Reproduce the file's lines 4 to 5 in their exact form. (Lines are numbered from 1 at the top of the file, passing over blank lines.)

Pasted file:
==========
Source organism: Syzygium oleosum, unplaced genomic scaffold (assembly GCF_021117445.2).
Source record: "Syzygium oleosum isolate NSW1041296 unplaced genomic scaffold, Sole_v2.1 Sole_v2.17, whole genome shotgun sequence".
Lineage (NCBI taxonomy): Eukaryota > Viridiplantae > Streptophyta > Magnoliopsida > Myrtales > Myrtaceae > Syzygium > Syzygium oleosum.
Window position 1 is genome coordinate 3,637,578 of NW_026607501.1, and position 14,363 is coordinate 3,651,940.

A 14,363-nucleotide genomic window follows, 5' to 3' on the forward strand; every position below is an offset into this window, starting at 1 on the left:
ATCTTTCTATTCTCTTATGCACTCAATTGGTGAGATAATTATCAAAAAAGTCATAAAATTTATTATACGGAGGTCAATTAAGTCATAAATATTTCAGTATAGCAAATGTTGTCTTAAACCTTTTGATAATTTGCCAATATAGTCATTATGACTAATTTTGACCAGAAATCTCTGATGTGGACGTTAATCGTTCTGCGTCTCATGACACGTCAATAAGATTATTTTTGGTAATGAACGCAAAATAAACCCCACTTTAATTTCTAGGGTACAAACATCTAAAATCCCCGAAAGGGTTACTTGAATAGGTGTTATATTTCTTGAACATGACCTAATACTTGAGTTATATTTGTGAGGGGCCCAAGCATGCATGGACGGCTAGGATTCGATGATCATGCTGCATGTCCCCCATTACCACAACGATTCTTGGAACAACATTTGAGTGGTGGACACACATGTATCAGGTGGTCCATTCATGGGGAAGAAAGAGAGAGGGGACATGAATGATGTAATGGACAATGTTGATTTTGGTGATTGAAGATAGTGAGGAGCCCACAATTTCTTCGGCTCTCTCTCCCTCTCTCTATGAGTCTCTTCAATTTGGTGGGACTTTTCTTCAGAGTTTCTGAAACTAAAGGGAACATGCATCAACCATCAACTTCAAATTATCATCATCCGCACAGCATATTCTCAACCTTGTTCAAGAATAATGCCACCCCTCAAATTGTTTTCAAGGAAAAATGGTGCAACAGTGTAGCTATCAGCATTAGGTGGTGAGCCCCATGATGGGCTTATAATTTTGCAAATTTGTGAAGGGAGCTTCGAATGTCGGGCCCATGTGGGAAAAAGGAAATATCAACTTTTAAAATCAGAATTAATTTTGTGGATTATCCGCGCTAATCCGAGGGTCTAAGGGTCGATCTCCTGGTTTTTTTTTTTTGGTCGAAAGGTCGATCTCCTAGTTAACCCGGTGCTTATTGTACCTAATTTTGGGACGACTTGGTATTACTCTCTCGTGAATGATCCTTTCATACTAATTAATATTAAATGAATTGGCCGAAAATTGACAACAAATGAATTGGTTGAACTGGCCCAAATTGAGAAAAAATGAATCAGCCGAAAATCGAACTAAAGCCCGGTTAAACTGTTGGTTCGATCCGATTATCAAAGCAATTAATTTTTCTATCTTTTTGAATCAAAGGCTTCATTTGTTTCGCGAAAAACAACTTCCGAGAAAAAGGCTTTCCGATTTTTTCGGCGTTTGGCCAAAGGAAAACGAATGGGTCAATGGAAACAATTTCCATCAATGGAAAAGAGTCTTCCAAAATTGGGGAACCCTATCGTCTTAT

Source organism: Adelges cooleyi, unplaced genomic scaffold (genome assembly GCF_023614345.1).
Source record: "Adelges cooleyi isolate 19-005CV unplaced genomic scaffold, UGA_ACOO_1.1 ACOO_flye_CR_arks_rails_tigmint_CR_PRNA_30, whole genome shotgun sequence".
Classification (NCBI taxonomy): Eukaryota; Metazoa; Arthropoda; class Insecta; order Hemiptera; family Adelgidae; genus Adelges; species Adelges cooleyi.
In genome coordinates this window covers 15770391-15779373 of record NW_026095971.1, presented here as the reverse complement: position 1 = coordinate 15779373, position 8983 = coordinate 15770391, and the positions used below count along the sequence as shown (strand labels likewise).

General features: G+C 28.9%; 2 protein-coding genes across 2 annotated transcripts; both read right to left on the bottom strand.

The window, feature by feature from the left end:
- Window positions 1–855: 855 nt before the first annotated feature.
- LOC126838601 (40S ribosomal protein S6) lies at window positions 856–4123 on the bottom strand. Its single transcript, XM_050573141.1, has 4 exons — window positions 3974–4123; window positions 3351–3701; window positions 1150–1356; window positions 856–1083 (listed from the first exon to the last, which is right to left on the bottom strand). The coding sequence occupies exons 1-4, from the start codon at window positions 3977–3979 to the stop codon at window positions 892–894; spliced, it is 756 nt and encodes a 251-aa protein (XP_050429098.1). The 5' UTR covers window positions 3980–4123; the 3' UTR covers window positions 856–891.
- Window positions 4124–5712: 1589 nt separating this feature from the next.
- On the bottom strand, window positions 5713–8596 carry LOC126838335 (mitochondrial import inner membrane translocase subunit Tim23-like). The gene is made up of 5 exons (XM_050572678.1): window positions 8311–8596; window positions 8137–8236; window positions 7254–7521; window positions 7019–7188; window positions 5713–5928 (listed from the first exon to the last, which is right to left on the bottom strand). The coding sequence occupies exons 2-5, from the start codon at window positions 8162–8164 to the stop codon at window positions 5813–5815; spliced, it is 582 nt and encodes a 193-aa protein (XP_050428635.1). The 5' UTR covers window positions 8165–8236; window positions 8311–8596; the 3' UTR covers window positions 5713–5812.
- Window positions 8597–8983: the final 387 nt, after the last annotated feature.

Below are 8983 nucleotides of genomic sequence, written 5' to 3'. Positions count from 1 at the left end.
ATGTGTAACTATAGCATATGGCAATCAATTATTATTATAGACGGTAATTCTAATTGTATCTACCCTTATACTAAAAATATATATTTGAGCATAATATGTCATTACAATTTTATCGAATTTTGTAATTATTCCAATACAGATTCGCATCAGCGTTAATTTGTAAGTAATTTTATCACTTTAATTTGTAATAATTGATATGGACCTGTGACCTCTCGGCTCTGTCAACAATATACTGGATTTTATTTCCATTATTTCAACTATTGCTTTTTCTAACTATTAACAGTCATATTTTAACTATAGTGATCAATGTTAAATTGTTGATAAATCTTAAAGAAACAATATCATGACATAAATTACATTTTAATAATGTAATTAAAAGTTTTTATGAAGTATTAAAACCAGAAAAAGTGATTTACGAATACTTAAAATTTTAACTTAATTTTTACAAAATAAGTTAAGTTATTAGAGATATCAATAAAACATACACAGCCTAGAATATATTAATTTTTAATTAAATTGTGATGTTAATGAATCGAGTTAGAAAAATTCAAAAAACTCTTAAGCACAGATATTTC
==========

Window position 1 is genome coordinate 3,637,578 of NW_026607501.1, and position 14,363 is coordinate 3,651,940.

A 14,363-nucleotide genomic window follows, 5' to 3' on the forward strand; every position below is an offset into this window, starting at 1 on the left: